I. The Qualities of Medicaments are five-fold, according,
- 1. To their Temperaments.
- 2. As they are Alteratives.
- 3. As they are Appropriate.
- 4. As they Diminish something.
- 5. As they Add or Restore something;
II. The Temperaments of Medicaments are fivefold, considered,
- 1. As they are perfectly Temperate, viz. neither Hot nor Cold, Dry nor Moist.
- 2. As they are Hot.
- 3. As they are Cold.
- 4. As they are Dry.
- 5. As they are Moist.
- 1. as it is Hot may be hot and dry, or hot and moist.
- 2. As it is Cold, also cold and dry, or cold and moist;
III. Temperate Medicaments are such which work no change at all, in respect of heat, coldness, dryness, or moisture.
And these may be Temperate in some respect.
- 1. As being neither hot nor cold, and yet may be moist or dry.
- 2. As being neither moist nor dry, and yet may be hot or cold.
IV. Hot Medicaments (and so also Cold) are considered in respect of our Bodies, and not of themselves: For those Simples are called Hot, which heat our Bodies.
Their Uses are,
- 1. to make the offending Humour thin, to be expell'd by Sweat or thro' the Pores.
- 2. To help Concoction.
- 3. To warm and comfort the Viscera.
- 4. And by outward application, to discuss Tumors.
- 5. Or raise Blisters, make Cauteries, &c. according to the degrees of Heat.
V. Cold Medicaments are such, as cool our Bodies being over-heat, by any adventitious or accidental Causes.
Their Uses are,
- 1. To cool the Parts or Bowels.
- 2. To condense Vapours.
- 3. To thicken Humours.
- 4. To abate the heat of Fevers.
- 5. To refresh the Spirits almost suffocated.
- 6. Allay Inflammations.
- 7. Repress Sweating.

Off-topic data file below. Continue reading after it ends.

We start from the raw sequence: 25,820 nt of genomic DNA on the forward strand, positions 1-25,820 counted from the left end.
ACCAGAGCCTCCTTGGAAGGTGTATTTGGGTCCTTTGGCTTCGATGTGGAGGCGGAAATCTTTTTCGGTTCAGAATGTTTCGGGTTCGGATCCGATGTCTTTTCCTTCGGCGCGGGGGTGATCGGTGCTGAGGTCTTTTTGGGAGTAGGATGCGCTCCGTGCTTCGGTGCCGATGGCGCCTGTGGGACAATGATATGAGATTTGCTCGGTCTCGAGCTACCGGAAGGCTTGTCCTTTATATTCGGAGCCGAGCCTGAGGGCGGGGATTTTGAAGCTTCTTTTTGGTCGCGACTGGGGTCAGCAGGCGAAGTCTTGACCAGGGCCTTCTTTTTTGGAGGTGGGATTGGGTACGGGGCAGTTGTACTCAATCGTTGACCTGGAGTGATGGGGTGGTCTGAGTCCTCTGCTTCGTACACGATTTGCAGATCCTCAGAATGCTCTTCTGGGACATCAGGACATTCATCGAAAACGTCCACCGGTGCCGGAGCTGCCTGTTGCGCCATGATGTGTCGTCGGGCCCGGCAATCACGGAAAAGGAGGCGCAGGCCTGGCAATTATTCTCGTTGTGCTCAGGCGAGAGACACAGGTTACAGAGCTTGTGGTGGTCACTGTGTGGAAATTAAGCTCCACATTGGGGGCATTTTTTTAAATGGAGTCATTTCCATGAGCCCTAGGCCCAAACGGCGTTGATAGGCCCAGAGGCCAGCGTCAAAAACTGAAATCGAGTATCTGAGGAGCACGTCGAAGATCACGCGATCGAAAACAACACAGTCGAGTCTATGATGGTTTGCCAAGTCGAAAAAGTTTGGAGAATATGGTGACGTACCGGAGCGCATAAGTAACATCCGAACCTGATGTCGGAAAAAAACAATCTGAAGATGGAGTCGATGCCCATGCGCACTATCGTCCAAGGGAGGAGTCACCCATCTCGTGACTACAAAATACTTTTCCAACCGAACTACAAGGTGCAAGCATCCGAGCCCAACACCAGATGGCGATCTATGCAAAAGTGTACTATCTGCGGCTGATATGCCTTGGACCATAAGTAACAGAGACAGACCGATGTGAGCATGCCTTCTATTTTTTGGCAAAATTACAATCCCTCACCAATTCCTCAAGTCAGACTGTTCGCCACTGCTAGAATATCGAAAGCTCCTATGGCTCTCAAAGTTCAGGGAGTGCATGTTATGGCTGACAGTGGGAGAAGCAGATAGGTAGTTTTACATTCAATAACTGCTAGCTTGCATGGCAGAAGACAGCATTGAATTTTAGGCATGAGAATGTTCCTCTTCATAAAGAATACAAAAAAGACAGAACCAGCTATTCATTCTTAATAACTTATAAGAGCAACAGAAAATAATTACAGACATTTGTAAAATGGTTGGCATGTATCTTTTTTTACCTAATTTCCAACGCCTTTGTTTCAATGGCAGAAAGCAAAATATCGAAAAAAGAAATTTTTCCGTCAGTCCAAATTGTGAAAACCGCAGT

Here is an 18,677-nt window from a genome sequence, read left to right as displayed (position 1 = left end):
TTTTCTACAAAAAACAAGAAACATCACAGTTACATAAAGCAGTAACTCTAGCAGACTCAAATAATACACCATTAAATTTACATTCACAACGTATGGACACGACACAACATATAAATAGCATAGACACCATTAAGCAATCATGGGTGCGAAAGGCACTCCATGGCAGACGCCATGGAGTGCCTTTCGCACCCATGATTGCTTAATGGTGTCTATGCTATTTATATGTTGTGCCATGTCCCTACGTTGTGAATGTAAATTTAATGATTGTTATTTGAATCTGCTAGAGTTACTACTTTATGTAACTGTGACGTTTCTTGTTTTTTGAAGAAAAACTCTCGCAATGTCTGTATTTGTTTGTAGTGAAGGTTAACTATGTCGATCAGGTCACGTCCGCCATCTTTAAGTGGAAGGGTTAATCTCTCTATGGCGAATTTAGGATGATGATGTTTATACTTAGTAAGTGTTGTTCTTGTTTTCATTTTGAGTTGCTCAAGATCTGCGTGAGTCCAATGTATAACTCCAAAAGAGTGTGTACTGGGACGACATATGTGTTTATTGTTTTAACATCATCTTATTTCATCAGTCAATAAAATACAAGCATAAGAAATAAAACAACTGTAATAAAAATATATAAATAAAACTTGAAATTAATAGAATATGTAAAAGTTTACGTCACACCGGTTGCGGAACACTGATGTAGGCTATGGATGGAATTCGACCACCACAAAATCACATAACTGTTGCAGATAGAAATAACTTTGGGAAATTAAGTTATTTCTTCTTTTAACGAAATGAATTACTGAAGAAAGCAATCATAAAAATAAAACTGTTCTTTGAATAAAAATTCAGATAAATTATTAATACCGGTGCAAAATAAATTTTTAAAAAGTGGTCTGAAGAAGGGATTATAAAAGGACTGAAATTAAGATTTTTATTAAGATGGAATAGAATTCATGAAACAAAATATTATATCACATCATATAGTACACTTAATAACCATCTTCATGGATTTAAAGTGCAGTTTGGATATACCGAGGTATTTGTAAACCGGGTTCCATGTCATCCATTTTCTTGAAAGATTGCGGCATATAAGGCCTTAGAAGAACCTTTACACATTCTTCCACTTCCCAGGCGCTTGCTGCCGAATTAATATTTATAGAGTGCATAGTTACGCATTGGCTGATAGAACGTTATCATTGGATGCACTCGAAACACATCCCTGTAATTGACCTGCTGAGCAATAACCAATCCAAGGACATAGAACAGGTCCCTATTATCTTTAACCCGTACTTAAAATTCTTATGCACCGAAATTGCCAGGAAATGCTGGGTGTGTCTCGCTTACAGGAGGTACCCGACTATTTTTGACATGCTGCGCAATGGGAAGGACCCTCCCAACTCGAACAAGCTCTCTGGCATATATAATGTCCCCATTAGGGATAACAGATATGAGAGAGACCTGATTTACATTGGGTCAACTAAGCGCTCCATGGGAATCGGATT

- 8. Ease violent Pains.
VI. Drying Medicaments, are such as make dry the Parts overflowing with moisture.
They are used
- 1. To stop Fluxes.
- 2. To comfort and Strengthen Nature.
- 3. To consume a superfluity of Humours.
- 4. To fortify the Bowels.
- 5. To restore in Consumptions, where great fluxes of the Bowels have been.
VII. Moist Medicaments, are such as are opposed to drying, which moisten, loosen, are lenitive, and make slippery.
They are used,
- 1. To moisten an over dry and constipated Habit of Body.
- 2. To ease Coughing.
- 3. To help the roughness of the Wind-pipe.
- 4. To loosen the Belly.
- 5. To relax Parts contracted or hardened.
VIII. Things hot in the first Degree, gently warm the Body being over cooled, and outwardly open the Pores.
Hot in the second Degree as much exceed the first, as the first exceed Temperature, and these cut tough Humours, open Obstructions, and the Pores also outwardly.
Hot in the third Degree, more powerfully heat, and are able (if much used) to inflame the Body, and cause Fevers, provoke Sweat exceedingly, and resist the malignity of the Plague or Pestilence, and more powerfully also cut tough Humours.
Hot in the fourth Degree, burn the Body if outwardly applyed, raise Blisters, corrode the Skin.
IX. Things cold in the first Degree, qualify the heat of the Stomach, and refresh the Spirit.
Cold in the second Degree, are chiefly of use to abate Inflammations.
Cold in the third Degree, are Repercussive, and drive back the Matter, repress Sweat, and keep the Spirits from Fainting.
Cold in the fourth Degree, stupify the Senses, ease violent Pains, and are used in extream Watchings.
X. Things dry in the first Degree, Strengthen.
In the second Degree, Bind.
In the third Degree, stop Fluxes, and restore in Consumptions.
In the fourth Degree, stop Catarrhs, and all Fluxes of Blood and Humours, are highly Stiptick, and dry up a super-abundancy of moisture.
XI. Things moist in the first Degree, are opposed to drying in the same Degree: They moisten the Body, and Parts dryed.
In the second degree they Lenify, loosen the Belly, and make slippery.
In the third degree, they smooth the roughness of the Wind-pipe.
In the fourth degree, they cure a constipation of the Bowels.
XII. Thus Medicines alter according to their Temperature: Whose active Qualities are Heat and Cold; and by them Diseases are said to be eradicated. The Passive are dryness and moisture, and they are subservient to Nature.
Botanologia, or The English Herbal, was written by William Salmon, M.D., in 1710.
This page was proofread by peppercat.